Secession: 2° Republica de Vermont / Vermont 2° Republic
La secesión es una opción política legal que busca la separación del gobierno central. No se trata de derrocar al gobierno o rebelarse, sólo se trata de retirarse. No es un movimiento para derrocar al gobierno en su conjunto, solamente se trata de que la gente está haciendo ejercicio de su derecho a salir de su asociación anterior. La secesión no se limita a los Estados, también ocurre con los condados, ciudades y barrios. El concepto de la secesión se asocia a menudo con la anulación (nulificación).
Nulificación - la nulificación se produce cuando un órgano político anula una ley que le fue impuesta por otra autoridad. Se trata de ejercer el derecho de La Parte a anula la acción, medida o ley impuesta por la autoridad superior.
Si se les permite seguir su propio camino, los pobladores de Nueva Inglaterra probablemente permitiría el aborto y reclamarán mayor control de armas, mientras que los sureños podría acabar con la inmigración ilegal masiva que se da ahora.
La Constitución de EE.UU. no prohíbe explícitamente la secesión, pero pocas personas piensan que es políticamente viable.
Vermont, uno de los estados más liberales de los Estados Unidos, se ha convertido en un caldo de cultivo para los secesionistas liberales, un movimiento marginal que ganó la atención nuevamente debido a la guerra de Irak, el aumento de los precios del petróleo y la formación de varios grupos pro-secesión.
Secession Week Blogging, Monday, Intro To Secession
Secession suffers from a coordination problem – you can’t do it alone, and so there is no point in working on it unless other people are too. Â So we’ll start by showing that even in the US, secession is becoming an increasingly mainstream topic.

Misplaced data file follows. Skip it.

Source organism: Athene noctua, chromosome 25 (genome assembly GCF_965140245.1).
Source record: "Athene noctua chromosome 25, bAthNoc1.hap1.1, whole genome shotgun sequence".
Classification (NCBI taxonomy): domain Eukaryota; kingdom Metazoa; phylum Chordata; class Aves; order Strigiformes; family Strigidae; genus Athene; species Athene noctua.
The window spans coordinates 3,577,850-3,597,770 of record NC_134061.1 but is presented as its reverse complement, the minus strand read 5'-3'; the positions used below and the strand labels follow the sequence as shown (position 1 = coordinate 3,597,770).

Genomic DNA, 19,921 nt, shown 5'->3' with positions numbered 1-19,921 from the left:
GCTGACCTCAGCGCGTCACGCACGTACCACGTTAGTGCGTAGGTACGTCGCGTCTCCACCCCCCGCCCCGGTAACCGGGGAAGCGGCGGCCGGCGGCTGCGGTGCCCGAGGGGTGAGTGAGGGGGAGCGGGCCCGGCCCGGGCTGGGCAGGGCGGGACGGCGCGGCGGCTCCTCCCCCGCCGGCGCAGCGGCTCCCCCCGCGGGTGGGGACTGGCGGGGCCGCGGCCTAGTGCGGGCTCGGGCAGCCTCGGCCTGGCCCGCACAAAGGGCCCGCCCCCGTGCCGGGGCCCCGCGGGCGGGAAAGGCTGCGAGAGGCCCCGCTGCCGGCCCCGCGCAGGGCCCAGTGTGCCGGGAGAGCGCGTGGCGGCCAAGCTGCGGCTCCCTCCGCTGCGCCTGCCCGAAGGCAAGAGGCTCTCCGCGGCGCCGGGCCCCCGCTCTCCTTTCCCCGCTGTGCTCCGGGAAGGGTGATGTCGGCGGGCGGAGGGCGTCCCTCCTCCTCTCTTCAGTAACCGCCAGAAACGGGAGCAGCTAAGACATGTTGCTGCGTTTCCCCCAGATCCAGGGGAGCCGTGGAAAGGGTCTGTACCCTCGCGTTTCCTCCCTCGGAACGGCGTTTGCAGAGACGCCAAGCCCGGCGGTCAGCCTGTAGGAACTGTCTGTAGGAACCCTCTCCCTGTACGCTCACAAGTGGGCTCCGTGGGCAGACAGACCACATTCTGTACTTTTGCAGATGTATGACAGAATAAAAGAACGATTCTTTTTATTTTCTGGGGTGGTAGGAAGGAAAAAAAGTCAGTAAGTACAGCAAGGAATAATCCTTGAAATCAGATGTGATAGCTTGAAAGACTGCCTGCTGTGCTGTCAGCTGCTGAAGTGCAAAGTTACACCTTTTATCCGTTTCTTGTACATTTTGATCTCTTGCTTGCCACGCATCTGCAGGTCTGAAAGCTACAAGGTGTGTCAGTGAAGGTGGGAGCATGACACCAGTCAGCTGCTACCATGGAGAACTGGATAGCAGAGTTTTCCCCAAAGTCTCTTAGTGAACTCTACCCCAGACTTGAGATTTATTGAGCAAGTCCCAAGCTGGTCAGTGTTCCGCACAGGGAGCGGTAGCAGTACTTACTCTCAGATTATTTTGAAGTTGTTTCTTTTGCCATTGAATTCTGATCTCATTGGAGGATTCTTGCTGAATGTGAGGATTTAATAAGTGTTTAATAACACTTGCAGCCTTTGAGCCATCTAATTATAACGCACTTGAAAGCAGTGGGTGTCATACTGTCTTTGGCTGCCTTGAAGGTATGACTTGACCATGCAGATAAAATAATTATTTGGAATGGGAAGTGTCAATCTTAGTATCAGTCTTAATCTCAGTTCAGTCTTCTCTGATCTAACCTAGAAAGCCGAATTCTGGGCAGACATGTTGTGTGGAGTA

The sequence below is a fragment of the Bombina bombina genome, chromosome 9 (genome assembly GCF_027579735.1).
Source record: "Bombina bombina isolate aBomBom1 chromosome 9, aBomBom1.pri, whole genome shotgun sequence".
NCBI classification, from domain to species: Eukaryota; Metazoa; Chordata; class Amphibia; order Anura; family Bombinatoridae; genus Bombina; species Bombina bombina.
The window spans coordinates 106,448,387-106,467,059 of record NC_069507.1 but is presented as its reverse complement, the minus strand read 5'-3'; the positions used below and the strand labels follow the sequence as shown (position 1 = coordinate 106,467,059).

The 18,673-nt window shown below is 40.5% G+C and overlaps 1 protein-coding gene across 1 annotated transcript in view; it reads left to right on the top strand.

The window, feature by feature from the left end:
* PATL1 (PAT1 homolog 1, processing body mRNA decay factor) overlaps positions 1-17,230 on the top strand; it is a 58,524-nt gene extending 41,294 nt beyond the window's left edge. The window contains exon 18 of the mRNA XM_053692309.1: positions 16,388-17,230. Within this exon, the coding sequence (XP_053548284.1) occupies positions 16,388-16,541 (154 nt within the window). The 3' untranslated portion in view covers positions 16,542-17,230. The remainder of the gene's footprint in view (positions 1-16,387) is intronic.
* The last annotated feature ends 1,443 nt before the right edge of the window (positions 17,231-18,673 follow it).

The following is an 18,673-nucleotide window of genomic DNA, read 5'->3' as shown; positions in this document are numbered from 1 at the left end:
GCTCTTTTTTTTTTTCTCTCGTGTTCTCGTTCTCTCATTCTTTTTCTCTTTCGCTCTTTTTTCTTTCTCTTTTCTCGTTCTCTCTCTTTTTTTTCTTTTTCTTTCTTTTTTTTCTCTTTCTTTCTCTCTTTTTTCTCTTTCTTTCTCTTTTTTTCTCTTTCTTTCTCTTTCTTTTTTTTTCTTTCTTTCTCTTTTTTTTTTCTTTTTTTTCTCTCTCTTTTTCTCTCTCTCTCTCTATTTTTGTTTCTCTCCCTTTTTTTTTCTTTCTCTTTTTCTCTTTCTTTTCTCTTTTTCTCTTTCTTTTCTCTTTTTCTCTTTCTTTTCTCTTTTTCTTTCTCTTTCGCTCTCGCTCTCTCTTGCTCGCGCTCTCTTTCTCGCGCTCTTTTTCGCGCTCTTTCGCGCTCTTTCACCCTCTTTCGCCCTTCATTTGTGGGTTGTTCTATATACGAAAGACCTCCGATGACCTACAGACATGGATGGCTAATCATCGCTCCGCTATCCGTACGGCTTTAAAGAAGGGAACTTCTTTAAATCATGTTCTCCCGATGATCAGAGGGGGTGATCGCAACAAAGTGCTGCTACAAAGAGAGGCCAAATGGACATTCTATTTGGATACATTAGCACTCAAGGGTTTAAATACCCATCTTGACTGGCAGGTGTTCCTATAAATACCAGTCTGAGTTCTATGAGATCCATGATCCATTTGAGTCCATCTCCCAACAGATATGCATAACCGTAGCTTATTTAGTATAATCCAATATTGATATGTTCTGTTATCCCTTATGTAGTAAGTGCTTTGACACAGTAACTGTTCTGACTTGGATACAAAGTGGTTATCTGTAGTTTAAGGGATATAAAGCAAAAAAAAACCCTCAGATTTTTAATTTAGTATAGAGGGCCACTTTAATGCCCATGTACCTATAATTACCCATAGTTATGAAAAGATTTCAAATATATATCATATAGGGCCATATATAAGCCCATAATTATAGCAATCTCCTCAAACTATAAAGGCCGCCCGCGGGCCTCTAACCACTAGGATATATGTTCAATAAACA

Via Stunatra, we can also see secession being talked about by Congressman Ron Paul:
The Basics Of Secession
The topic is covered in quite a number of books, like Secession, State, & Liberty (a collection of essays reviewed here),Â A Constitutional History of Secession, and The Dynamic of Secession from Cambridge Studies in International Relations.
1810-West Florida secedes from Spain (The United States promptly approved the secession and annexed the nation of West Florida)
1824-Mexico secedes from Spain
1830-Belgium secedes from the Netherlands
1836-Texas secedes from Mexico (The United States recognized the secession of Texas and later annexed the Republic through questionable extra-Constitutional measures)
1861-Southern States secede from the Union of States
1901-Norway secedes from Sweden
1918-Czecheslovakia secedes from Hungary
1967-Anguila secedes from St. Kitts/Nevis (The United States recognized the seceded nations). Biafra attempts secession from Nigeria.
1971-Bangladesh secedes from Pakistan
1989-Eastern European nations secede from communist control (Romania, East Germany, Poland, Czechslovakia, Hungary) (The United States once again recognized the legitimacy of the seceded nations)
1991-Secession from the Union of Soviet Socialist Republics (Estonia, Latvia, Lithuania, Georgia, Ukraine, etc.)(The United States recognized the legimacy of the seceded nations).